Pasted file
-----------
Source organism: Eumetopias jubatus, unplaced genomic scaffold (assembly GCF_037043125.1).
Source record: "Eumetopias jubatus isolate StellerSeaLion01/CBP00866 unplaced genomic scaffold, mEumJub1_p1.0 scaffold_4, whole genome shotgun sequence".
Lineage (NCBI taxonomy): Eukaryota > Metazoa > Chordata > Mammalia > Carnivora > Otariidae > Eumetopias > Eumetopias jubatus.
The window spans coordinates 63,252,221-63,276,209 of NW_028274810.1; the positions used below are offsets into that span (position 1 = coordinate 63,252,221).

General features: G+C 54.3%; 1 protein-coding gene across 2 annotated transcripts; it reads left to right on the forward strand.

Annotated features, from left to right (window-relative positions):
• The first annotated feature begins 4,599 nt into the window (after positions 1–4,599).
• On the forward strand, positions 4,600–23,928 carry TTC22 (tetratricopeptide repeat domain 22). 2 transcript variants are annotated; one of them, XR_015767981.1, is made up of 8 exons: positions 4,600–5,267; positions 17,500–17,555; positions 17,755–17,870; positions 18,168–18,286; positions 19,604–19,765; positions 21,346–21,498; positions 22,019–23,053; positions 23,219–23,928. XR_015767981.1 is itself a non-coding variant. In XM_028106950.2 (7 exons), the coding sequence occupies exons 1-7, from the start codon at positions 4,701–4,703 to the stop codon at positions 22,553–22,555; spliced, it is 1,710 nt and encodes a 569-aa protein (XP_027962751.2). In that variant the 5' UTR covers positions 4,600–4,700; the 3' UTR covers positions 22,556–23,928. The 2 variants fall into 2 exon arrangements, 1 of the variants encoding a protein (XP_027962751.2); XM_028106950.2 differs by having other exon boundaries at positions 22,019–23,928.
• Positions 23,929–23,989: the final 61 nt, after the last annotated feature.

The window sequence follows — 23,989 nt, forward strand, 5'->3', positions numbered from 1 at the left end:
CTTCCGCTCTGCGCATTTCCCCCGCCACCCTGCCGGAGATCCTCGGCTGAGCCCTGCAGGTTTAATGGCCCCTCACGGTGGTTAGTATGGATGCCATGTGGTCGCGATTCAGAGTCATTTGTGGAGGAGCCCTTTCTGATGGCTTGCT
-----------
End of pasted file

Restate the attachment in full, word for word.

Source organism: Eumetopias jubatus, unplaced genomic scaffold (assembly GCF_037043125.1).
Source record: "Eumetopias jubatus isolate StellerSeaLion01/CBP00866 unplaced genomic scaffold, mEumJub1_p1.0 scaffold_4, whole genome shotgun sequence".
Lineage (NCBI taxonomy): Eukaryota > Metazoa > Chordata > Mammalia > Carnivora > Otariidae > Eumetopias > Eumetopias jubatus.
The window spans coordinates 63,252,221-63,276,209 of NW_028274810.1; the positions used below are offsets into that span (position 1 = coordinate 63,252,221).

General features: G+C 54.3%; 1 protein-coding gene across 2 annotated transcripts; it reads left to right on the forward strand.

Annotated features, from left to right (window-relative positions):
• The first annotated feature begins 4,599 nt into the window (after positions 1–4,599).
• On the forward strand, positions 4,600–23,928 carry TTC22 (tetratricopeptide repeat domain 22). 2 transcript variants are annotated; one of them, XR_015767981.1, is made up of 8 exons: positions 4,600–5,267; positions 17,500–17,555; positions 17,755–17,870; positions 18,168–18,286; positions 19,604–19,765; positions 21,346–21,498; positions 22,019–23,053; positions 23,219–23,928. XR_015767981.1 is itself a non-coding variant. In XM_028106950.2 (7 exons), the coding sequence occupies exons 1-7, from the start codon at positions 4,701–4,703 to the stop codon at positions 22,553–22,555; spliced, it is 1,710 nt and encodes a 569-aa protein (XP_027962751.2). In that variant the 5' UTR covers positions 4,600–4,700; the 3' UTR covers positions 22,556–23,928. The 2 variants fall into 2 exon arrangements, 1 of the variants encoding a protein (XP_027962751.2); XM_028106950.2 differs by having other exon boundaries at positions 22,019–23,928.
• Positions 23,929–23,989: the final 61 nt, after the last annotated feature.

The window sequence follows — 23,989 nt, forward strand, 5'->3', positions numbered from 1 at the left end:
CTTCCGCTCTGCGCATTTCCCCCGCCACCCTGCCGGAGATCCTCGGCTGAGCCCTGCAGGTTTAATGGCCCCTCACGGTGGTTAGTATGGATGCCATGTGGTCGCGATTCAGAGTCATTTGTGGAGGAGCCCTTTCTGATGGCTTGCT